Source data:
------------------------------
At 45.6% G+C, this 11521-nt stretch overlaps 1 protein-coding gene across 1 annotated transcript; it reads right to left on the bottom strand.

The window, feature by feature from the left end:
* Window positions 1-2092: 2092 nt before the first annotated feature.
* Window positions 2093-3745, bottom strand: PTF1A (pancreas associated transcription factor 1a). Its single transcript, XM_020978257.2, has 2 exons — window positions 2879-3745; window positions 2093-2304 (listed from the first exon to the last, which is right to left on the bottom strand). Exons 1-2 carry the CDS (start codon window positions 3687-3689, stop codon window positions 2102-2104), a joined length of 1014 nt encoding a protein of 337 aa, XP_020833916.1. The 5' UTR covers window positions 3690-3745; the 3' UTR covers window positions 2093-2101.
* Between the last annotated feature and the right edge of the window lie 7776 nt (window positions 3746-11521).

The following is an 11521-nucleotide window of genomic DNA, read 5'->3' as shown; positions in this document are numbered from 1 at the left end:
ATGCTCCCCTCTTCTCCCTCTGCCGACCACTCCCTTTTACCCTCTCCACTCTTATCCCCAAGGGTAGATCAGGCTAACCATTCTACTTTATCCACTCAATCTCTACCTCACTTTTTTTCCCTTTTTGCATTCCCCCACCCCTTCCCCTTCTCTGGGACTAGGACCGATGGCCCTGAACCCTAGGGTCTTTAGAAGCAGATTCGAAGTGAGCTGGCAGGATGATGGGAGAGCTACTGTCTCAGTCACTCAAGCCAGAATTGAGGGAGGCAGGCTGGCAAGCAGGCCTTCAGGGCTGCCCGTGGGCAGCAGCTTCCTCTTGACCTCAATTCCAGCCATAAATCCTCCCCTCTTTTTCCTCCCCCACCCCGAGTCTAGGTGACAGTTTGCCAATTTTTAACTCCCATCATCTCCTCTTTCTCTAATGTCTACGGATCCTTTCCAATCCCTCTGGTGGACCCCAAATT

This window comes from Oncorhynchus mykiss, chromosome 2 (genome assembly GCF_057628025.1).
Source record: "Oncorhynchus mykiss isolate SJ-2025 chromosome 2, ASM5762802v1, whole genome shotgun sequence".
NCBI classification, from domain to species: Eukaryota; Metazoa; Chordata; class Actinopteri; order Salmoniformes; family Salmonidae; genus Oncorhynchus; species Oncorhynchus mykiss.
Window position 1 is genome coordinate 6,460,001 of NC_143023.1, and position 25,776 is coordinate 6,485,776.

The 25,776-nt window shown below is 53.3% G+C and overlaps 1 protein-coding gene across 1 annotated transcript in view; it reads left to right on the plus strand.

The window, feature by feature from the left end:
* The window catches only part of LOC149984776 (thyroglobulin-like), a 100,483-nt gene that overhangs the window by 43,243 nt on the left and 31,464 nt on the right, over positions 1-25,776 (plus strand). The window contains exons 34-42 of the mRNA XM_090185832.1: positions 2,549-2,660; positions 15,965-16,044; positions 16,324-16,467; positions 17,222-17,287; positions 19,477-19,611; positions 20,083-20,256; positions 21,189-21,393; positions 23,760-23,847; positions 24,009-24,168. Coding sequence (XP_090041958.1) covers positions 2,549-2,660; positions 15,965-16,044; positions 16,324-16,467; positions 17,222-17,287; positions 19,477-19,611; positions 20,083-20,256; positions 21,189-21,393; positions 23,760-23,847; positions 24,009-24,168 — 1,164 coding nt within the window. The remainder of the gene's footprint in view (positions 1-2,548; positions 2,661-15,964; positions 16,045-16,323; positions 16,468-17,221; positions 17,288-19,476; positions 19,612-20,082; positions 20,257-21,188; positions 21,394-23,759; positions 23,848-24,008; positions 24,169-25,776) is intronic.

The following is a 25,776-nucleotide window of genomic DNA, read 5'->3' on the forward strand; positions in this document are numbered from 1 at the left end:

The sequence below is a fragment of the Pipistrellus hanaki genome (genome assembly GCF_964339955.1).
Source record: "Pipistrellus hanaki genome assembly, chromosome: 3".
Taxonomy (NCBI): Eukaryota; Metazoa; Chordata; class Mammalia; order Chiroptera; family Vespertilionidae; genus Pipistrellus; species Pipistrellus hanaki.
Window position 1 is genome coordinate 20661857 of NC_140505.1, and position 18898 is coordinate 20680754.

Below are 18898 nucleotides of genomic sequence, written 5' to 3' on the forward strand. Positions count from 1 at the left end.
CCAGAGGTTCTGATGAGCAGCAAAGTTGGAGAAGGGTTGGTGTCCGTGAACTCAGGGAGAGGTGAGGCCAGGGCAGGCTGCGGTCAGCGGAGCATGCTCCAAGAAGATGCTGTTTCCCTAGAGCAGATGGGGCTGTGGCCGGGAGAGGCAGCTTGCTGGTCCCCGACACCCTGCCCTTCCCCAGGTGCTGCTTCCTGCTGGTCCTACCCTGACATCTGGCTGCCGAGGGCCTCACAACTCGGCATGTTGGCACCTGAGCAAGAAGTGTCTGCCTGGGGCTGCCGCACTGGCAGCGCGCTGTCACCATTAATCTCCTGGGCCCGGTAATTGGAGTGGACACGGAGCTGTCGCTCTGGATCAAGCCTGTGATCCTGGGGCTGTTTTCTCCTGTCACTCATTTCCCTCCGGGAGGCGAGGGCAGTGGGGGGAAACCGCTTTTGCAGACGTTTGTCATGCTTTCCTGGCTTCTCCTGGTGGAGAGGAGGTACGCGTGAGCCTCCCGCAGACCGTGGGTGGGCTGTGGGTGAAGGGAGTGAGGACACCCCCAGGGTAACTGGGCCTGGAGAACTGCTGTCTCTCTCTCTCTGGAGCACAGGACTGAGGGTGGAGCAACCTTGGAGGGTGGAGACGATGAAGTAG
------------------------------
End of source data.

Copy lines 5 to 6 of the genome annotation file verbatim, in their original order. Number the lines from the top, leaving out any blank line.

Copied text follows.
* Between the last annotated feature and the right edge of the window lie 7776 nt (window positions 3746-11521).

The following is an 11521-nucleotide window of genomic DNA, read 5'->3' as shown; positions in this document are numbered from 1 at the left end: